What is actually behind Easter?


Ostara – Ēostre – Dawn Goddess…


ostaraĒostre or Ostara  is a goddess in Germanic paganism who, by way of the Germanic month bearing her name is the namesake of the festival of Easter.
Ēostre  is closely related to a reconstructed name of the dawn goddess, which would account for Greek “Eos”, Roman “Aurora”, and Indian “Ushas”.
In his 1835 Deutsche Mythologie, Jacob Grimm cites comparative evidence to reconstruct a potential continental Germanic goddess whose name would have been preserved in the Old High German name of Easter, Ostara.
Grimm details that the Old High German adverb ôstar “expresses movement towards the rising sun”, as did the Old Norse term austr, and potentially also Anglo-Saxon ēastor and Gothic áustr. Grimm compares these terms to the identical Latin term auster. Grimm says that the cult of the goddess may have worshiped an Old Norse form, Austra.
OstaraEástre seems, therefore, to have been the divinity of the radiant dawn, of up-springing light, a spectacle that brings joy and blessing.
imagesIn Northern Europe, Easter imagery often involves hares and rabbits. Bonfires were lit at Easter and according to popular belief of long standing, the moment the sun rises on Easter Sunday morning, the hare gives three joyful leaps, he dances for joy … Water drawn on the Easter morning is, like that at Christmas, holy and healing … Maidens clothed in white, who at Easter, at the season of returning spring, show themselves in clefts of the rock and on mountains, are suggestive of the ancient goddess.
John Andrew Boyle cites commentary contained within an etymology dictionary by A. Ernout and A. Meillet, where the authors write that “Little else […] is known about [Ēostre], but it has been suggested that her lights, as goddess of the dawn, were carried by hares. And she certainly represented spring fecundity, and love and carnal pleasure that leads to fecundity.”
In some forms of Germanic Neopaganism, Eostre (or Ostara) is venerated. Regarding this veneration, Carole M. Cusack comments that, among adherents, Eostre is “associated with the coming of spring and the dawn, and her festival is celebrated at the spring equinox. Because she brings renewal, rebirth from the death of winter, some Heathens associate Eostre with Idunn, keeper of the apples of youth in Scandinavian mythology”
Mad as a March Hare:
untitledSpring equinox is a time for fertility and sowing seeds, and so nature’s fertility goes a little crazy. In medieval societies in Europe, the March hare was viewed as a major fertility symbol — this is a species of rabbit that is nocturnal most of the year, but in March when mating season begins, there are bunnies everywhere all day long. The female of the species is superfecund and can conceive a second litter while still pregnant with a first. As if that wasn’t enough, the males tend to get frustrated when rebuffed by their mates, and bounce around erratically when discouraged.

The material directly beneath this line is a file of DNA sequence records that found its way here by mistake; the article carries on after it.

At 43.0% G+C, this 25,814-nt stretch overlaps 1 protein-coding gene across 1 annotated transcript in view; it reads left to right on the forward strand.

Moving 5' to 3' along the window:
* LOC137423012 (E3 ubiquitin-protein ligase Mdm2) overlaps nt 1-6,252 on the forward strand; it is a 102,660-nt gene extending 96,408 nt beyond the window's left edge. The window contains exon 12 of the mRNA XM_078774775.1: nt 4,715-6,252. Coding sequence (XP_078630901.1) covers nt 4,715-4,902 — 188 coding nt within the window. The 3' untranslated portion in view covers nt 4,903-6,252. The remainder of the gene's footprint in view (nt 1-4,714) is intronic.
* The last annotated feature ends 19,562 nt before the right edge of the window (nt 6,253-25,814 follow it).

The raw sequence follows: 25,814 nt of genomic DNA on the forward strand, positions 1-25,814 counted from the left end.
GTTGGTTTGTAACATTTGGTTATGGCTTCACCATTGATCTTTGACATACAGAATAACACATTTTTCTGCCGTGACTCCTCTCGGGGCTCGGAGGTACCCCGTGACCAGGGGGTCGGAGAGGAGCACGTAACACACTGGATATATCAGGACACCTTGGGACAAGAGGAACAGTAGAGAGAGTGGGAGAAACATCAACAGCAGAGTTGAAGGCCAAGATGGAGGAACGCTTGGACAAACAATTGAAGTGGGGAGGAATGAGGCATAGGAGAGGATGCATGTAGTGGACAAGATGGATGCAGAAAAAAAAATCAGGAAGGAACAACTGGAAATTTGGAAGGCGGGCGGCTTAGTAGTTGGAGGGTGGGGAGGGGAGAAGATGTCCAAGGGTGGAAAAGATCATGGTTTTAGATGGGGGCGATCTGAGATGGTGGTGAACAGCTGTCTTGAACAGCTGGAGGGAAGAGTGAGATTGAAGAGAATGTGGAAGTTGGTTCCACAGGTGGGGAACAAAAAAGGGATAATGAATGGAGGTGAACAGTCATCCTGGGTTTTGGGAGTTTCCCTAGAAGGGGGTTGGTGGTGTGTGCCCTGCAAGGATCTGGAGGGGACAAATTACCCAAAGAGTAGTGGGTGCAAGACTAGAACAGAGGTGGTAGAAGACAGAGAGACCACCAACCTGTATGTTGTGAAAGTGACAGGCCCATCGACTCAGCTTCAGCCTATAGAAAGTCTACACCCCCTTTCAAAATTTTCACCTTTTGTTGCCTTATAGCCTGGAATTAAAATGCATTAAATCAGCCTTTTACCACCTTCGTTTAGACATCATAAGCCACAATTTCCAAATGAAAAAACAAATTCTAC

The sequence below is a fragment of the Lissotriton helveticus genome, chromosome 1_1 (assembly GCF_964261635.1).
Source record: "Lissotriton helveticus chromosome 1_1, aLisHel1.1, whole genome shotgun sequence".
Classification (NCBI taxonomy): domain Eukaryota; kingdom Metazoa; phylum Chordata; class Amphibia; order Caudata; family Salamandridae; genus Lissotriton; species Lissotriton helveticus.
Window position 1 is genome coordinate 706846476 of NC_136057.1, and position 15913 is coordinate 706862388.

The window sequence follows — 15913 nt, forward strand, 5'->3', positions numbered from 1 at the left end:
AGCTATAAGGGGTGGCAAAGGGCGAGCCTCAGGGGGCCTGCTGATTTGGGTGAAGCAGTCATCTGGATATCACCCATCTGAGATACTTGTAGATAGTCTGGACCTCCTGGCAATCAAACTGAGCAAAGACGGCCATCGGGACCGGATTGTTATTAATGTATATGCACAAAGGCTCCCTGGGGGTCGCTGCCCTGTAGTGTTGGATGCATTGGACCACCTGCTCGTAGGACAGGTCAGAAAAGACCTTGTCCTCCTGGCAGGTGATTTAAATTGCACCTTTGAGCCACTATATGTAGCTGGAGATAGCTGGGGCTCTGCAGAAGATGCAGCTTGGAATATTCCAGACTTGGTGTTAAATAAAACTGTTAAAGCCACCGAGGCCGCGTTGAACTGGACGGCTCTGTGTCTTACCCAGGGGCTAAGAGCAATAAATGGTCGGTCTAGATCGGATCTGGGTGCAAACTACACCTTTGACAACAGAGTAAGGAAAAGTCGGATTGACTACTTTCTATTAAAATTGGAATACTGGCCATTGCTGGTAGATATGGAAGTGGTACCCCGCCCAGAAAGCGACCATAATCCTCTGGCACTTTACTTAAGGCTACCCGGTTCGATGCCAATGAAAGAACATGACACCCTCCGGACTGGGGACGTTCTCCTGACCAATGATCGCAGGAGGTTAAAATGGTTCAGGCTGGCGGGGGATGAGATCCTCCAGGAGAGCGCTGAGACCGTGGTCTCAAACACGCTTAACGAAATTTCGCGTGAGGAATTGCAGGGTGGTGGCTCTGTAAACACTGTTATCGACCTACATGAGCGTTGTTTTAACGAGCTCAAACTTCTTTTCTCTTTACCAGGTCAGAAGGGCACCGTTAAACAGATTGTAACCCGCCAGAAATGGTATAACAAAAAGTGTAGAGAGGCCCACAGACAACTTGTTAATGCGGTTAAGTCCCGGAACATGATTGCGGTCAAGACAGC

According to the Venerable Bede, Eostre was the Saxon version of the Germanic goddess Ostara. Her feast day was held on the full moon following the vernal equinox. One popular legend is that Eostre found a bird, wounded, on the ground late in winter. To save its life, she transformed it into a hare. But “the transformation was not a complete one. The bird took the appearance of a hare but retained the ability to lay eggs…the hare would decorate these eggs and leave them as gifts to Eostre.”
Modern Celebrations
Many modern Wiccans and Pagans celebrate Ostara as a time of renewal and rebirth. Take some time to celebrate the new life that surrounds you in nature — walk in park, lay in the grass, hike through a forest. As you do so, observe all the new things beginning around you — plants, flowers, insects, birds. Meditate magnet-rabbit-harvest-moonupon the ever-moving Wheel of the Year, and celebrate the change of seasons.
In some early cultures, the nocturnal hare was actually considered a symbol of the moon. In addition to feeding at night, the hare’s gestation period is approximately 28 days — the same as a full lunar cycle. In European folklore, the rabbit connection to eggs is one based on confusion. In the wild, hares nest in what is known as a form — basically, a nest for bunnies. When the hares abandoned a form, it was sometimes taken over by plovers, who would then lay their eggs in it. The locals would then find eggs in the hare’s form.
The Sacred Animals of Ostara
The Serpent
Kernunnos-Horned-GodThe symbolism of the snake is complex. It can be male and phallic or female, representing wisdom, in touch with the powers of the waters and the underworld, from which it emerges- a symbol of communication between the two worlds. The healing aspect of the snake (for more click HERE)
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